Newton's third law states that the effects of forces are mutual.
The centralization of the Internet is a direct result of the "Web 2.0" paradigm shift that transformed the Internet from a non-interactive network of static content to a dynamic, interoperable, and collaborative medium. This shift has led to the creation of social networks and Web applications, but has also led to the establishment of digital oligopolies, which now threaten the democratic foundations of the Web.
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However, the emergence of a centralized network has triggered a Newtonian response, which has dismantled the vertical structures that make up the modern Internet, just as the origin of blockchain technology was driven by restrictive centralization of finance and currency.
The main purpose of the Web 3.0 movement is not to extend the capabilities of the Internet. Instead, focus on reorganizing the way you access and interact with the Internet. Leveraging the technology that is driving the blockchain revolution, Web 3.0 aims to take ownership away from the companies that today rule the Internet.
Centralization of the Internet has reached an alarming level-almost all online services are hosted on hardware owned by the "big three" cloud providers , including Amazon Web Services, Microsoft Azure and search giant Google. Facebook has 2.23 billion users worldwide, accounting for two-thirds of 3.2 billion active Internet users worldwide.
Although Internet centralization can provide users with faster, more reliable, and more feature-rich services, it also has many disadvantages. Centralized platforms are vulnerable to security breaches and data breaches-In early October 2018, Facebook was hacked, exposing the personal details of more than 50 million users.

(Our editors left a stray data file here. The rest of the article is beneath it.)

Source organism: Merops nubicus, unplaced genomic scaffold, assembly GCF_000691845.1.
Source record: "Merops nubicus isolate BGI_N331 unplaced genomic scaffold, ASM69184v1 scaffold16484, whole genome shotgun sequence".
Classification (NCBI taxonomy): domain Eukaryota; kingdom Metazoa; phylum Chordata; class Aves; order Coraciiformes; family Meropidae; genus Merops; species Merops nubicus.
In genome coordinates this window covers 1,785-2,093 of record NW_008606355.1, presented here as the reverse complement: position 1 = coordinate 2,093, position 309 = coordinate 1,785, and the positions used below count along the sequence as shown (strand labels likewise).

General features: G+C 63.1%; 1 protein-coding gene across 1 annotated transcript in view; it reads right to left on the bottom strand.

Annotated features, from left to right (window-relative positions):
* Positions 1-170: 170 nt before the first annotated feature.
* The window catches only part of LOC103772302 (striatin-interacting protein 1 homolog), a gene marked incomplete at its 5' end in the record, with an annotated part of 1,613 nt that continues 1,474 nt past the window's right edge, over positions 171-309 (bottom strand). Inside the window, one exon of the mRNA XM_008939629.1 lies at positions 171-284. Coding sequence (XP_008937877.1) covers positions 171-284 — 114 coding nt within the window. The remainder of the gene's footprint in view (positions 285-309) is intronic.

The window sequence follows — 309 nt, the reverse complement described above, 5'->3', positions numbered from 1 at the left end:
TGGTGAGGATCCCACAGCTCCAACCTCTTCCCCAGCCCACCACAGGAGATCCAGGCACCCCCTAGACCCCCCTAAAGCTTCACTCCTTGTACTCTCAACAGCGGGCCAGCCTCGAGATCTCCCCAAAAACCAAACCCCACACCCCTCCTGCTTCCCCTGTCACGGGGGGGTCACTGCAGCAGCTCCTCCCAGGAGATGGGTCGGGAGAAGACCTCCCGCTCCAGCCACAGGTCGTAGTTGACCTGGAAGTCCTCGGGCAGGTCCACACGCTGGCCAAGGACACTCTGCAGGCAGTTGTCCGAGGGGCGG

Users of the modern Internet rely on overall corporate service providers to access the services they use every day, and there is no guarantee that the platforms they use will not leak data or dive into capital.
The Web 3.0 movement consists of a wide range of projects that work together to decentralize the permissions of the platforms and infrastructure contained in the modern Internet, so that peer-to-peer, distrust services can compete with existing digital oligarchs that dominate the current Internet landscape.
Web 3.0 is a collection of values relative to technology.
Web 3.0 not only transfers control of the information to the individual who created it, but also values as the original information. Paypal, for example, has been fined millions of dollars for fraudulent business practices and violations of laws.
Centralization of the Internet infrastructure also provides governments with the ability to intervene or censor free speech. In September 2018, the European Parliament voted to pass a copyright directive in the digital single market, which forced platforms such as Youtube, Facebook and Twitter to review the distribution of copyrighted materials. The directive also includes an article that forces news aggregation sites such as Google News to pay publishers for distribution of excerpts of content.